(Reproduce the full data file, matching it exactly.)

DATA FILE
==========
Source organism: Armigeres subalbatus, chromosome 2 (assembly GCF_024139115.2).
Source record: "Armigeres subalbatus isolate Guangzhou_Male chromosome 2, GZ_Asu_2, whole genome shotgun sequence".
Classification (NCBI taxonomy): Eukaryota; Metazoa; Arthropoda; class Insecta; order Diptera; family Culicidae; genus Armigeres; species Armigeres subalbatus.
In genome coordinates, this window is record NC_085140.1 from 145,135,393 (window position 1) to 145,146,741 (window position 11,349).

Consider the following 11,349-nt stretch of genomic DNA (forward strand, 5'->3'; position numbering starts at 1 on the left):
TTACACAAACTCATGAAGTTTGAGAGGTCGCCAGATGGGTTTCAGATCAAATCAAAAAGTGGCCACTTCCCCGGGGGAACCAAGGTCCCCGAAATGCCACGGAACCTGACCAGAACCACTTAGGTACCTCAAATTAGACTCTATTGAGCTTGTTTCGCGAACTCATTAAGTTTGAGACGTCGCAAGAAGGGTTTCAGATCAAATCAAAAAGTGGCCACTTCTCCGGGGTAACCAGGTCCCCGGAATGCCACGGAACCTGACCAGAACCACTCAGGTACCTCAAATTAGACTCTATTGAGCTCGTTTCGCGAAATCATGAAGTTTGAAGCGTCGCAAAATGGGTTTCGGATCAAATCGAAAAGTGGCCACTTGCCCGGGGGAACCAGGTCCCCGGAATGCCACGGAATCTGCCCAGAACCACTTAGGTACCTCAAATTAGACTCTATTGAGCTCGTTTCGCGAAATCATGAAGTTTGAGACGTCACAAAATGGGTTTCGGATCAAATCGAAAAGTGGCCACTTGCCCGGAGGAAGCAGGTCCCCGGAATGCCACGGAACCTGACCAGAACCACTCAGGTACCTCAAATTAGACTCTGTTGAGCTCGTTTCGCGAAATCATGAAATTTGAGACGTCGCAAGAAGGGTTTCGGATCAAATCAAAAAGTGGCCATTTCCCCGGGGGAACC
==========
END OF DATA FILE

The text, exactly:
Source organism: Armigeres subalbatus, chromosome 2 (assembly GCF_024139115.2).
Source record: "Armigeres subalbatus isolate Guangzhou_Male chromosome 2, GZ_Asu_2, whole genome shotgun sequence".
Classification (NCBI taxonomy): Eukaryota; Metazoa; Arthropoda; class Insecta; order Diptera; family Culicidae; genus Armigeres; species Armigeres subalbatus.
In genome coordinates, this window is record NC_085140.1 from 145,135,393 (window position 1) to 145,146,741 (window position 11,349).

Consider the following 11,349-nt stretch of genomic DNA (forward strand, 5'->3'; position numbering starts at 1 on the left):
TTACACAAACTCATGAAGTTTGAGAGGTCGCCAGATGGGTTTCAGATCAAATCAAAAAGTGGCCACTTCCCCGGGGGAACCAAGGTCCCCGAAATGCCACGGAACCTGACCAGAACCACTTAGGTACCTCAAATTAGACTCTATTGAGCTTGTTTCGCGAACTCATTAAGTTTGAGACGTCGCAAGAAGGGTTTCAGATCAAATCAAAAAGTGGCCACTTCTCCGGGGTAACCAGGTCCCCGGAATGCCACGGAACCTGACCAGAACCACTCAGGTACCTCAAATTAGACTCTATTGAGCTCGTTTCGCGAAATCATGAAGTTTGAAGCGTCGCAAAATGGGTTTCGGATCAAATCGAAAAGTGGCCACTTGCCCGGGGGAACCAGGTCCCCGGAATGCCACGGAATCTGCCCAGAACCACTTAGGTACCTCAAATTAGACTCTATTGAGCTCGTTTCGCGAAATCATGAAGTTTGAGACGTCACAAAATGGGTTTCGGATCAAATCGAAAAGTGGCCACTTGCCCGGAGGAAGCAGGTCCCCGGAATGCCACGGAACCTGACCAGAACCACTCAGGTACCTCAAATTAGACTCTGTTGAGCTCGTTTCGCGAAATCATGAAATTTGAGACGTCGCAAGAAGGGTTTCGGATCAAATCAAAAAGTGGCCATTTCCCCGGGGGAACC